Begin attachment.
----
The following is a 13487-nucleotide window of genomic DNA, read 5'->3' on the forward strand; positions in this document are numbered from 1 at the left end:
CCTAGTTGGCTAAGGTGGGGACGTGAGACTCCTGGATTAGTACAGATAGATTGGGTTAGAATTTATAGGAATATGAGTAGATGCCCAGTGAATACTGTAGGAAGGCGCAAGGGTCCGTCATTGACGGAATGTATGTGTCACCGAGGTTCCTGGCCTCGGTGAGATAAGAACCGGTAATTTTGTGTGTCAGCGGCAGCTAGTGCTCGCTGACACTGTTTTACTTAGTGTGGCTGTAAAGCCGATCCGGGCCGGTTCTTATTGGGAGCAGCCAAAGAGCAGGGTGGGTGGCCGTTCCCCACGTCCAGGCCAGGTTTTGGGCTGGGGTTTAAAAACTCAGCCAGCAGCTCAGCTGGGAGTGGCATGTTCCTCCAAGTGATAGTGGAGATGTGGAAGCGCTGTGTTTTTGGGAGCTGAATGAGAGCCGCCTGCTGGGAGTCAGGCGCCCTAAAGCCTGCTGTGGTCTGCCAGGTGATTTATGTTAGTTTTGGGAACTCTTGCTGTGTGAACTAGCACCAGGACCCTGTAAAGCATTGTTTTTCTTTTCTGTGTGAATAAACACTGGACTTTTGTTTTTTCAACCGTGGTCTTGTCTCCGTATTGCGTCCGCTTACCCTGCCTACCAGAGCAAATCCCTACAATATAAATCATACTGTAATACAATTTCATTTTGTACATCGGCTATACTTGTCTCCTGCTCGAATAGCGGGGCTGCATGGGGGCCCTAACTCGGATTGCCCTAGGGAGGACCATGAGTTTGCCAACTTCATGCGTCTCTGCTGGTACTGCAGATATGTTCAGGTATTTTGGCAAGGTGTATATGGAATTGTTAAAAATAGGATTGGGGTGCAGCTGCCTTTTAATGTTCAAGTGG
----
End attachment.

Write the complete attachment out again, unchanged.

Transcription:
The following is a 13487-nucleotide window of genomic DNA, read 5'->3' on the forward strand; positions in this document are numbered from 1 at the left end:
CCTAGTTGGCTAAGGTGGGGACGTGAGACTCCTGGATTAGTACAGATAGATTGGGTTAGAATTTATAGGAATATGAGTAGATGCCCAGTGAATACTGTAGGAAGGCGCAAGGGTCCGTCATTGACGGAATGTATGTGTCACCGAGGTTCCTGGCCTCGGTGAGATAAGAACCGGTAATTTTGTGTGTCAGCGGCAGCTAGTGCTCGCTGACACTGTTTTACTTAGTGTGGCTGTAAAGCCGATCCGGGCCGGTTCTTATTGGGAGCAGCCAAAGAGCAGGGTGGGTGGCCGTTCCCCACGTCCAGGCCAGGTTTTGGGCTGGGGTTTAAAAACTCAGCCAGCAGCTCAGCTGGGAGTGGCATGTTCCTCCAAGTGATAGTGGAGATGTGGAAGCGCTGTGTTTTTGGGAGCTGAATGAGAGCCGCCTGCTGGGAGTCAGGCGCCCTAAAGCCTGCTGTGGTCTGCCAGGTGATTTATGTTAGTTTTGGGAACTCTTGCTGTGTGAACTAGCACCAGGACCCTGTAAAGCATTGTTTTTCTTTTCTGTGTGAATAAACACTGGACTTTTGTTTTTTCAACCGTGGTCTTGTCTCCGTATTGCGTCCGCTTACCCTGCCTACCAGAGCAAATCCCTACAATATAAATCATACTGTAATACAATTTCATTTTGTACATCGGCTATACTTGTCTCCTGCTCGAATAGCGGGGCTGCATGGGGGCCCTAACTCGGATTGCCCTAGGGAGGACCATGAGTTTGCCAACTTCATGCGTCTCTGCTGGTACTGCAGATATGTTCAGGTATTTTGGCAAGGTGTATATGGAATTGTTAAAAATAGGATTGGGGTGCAGCTGCCTTTTAATGTTCAAGTGG